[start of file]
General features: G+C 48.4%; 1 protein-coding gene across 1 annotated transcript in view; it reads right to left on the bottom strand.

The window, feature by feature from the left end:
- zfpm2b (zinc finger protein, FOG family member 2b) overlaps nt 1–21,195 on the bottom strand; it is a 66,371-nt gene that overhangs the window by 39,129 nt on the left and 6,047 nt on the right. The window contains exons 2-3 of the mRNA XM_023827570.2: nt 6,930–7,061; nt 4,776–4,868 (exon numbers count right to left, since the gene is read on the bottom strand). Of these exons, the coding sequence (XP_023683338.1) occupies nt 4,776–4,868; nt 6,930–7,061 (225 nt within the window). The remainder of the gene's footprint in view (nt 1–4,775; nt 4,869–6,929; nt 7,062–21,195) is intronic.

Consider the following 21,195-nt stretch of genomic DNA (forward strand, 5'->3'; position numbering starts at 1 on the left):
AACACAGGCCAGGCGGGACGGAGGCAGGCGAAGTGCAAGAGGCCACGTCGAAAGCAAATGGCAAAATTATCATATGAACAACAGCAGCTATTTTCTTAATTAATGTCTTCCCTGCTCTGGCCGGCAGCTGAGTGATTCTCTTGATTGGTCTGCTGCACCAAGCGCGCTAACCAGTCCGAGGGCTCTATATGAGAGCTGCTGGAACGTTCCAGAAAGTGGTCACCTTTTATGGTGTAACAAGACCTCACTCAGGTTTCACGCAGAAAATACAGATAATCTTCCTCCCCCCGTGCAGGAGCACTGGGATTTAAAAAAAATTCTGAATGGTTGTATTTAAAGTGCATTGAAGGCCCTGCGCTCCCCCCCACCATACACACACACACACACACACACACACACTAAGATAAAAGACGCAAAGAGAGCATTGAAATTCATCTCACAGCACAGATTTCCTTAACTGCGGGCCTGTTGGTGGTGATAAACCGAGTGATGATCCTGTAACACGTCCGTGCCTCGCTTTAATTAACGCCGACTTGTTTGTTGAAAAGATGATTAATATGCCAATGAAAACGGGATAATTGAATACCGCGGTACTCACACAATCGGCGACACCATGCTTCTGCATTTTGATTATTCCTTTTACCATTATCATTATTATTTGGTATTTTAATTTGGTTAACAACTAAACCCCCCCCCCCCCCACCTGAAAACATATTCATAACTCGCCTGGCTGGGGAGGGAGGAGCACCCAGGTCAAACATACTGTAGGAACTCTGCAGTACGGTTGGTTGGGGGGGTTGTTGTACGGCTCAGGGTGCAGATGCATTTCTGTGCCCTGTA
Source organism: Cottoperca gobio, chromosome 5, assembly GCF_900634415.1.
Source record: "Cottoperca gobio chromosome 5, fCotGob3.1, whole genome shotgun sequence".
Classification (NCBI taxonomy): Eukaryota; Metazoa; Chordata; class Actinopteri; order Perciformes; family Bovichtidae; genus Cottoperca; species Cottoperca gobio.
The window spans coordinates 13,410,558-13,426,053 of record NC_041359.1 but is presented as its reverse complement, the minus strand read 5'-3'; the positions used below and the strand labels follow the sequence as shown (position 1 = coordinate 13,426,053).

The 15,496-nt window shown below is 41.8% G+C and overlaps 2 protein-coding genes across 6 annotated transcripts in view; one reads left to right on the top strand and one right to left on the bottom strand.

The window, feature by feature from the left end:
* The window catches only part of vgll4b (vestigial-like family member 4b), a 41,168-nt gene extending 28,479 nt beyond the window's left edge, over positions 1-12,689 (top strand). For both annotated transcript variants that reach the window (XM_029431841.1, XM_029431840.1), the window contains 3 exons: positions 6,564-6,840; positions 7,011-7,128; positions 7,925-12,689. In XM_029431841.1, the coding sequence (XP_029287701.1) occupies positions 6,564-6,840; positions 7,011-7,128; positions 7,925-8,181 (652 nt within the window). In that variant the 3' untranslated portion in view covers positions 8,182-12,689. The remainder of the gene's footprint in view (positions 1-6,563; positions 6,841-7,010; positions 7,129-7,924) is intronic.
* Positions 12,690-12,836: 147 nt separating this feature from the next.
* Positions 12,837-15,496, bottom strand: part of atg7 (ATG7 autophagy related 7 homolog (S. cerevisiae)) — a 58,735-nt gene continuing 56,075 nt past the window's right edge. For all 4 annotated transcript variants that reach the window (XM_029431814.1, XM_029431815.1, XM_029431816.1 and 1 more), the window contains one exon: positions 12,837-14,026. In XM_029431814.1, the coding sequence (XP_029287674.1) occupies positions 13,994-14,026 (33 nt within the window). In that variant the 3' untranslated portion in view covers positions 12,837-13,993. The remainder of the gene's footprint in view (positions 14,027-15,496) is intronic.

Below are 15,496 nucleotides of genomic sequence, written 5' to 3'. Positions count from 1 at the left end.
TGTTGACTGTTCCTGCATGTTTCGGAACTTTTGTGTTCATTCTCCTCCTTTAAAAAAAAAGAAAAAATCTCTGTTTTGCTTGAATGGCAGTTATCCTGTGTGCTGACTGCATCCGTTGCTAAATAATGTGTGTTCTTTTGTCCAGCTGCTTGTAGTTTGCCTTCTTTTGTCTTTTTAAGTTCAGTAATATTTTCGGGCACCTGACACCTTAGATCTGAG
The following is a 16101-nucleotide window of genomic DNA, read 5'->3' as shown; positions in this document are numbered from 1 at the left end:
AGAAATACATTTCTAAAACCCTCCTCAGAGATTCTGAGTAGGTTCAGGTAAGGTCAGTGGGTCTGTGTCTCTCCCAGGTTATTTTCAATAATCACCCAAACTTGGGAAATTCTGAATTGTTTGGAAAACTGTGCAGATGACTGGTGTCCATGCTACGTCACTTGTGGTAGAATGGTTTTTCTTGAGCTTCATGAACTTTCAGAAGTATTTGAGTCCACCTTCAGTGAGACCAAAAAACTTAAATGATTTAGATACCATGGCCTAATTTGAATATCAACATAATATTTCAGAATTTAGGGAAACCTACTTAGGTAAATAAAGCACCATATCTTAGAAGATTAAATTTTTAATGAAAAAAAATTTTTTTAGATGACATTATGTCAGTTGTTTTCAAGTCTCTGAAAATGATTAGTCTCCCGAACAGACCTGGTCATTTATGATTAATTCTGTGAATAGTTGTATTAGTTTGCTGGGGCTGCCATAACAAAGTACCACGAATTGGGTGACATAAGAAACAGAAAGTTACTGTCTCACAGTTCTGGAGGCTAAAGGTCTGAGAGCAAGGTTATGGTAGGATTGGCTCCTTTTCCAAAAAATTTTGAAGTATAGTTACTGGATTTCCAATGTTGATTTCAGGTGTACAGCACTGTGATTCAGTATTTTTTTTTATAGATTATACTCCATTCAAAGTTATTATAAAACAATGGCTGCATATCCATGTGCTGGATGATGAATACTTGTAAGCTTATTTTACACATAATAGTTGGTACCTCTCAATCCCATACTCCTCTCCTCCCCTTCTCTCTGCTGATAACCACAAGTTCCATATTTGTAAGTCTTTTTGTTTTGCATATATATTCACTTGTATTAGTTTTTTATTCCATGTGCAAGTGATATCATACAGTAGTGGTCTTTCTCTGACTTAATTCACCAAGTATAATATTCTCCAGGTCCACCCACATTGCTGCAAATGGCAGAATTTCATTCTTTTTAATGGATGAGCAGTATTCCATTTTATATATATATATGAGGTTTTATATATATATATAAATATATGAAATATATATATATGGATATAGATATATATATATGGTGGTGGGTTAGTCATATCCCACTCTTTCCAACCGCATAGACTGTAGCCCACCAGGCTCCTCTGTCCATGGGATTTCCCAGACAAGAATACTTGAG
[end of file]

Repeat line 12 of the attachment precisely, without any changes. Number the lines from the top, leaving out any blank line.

* The window catches only part of vgll4b (vestigial-like family member 4b), a 41,168-nt gene extending 28,479 nt beyond the window's left edge, over positions 1-12,689 (top strand). For both annotated transcript variants that reach the window (XM_029431841.1, XM_029431840.1), the window contains 3 exons: positions 6,564-6,840; positions 7,011-7,128; positions 7,925-12,689. In XM_029431841.1, the coding sequence (XP_029287701.1) occupies positions 6,564-6,840; positions 7,011-7,128; positions 7,925-8,181 (652 nt within the window). In that variant the 3' untranslated portion in view covers positions 8,182-12,689. The remainder of the gene's footprint in view (positions 1-6,563; positions 6,841-7,010; positions 7,129-7,924) is intronic.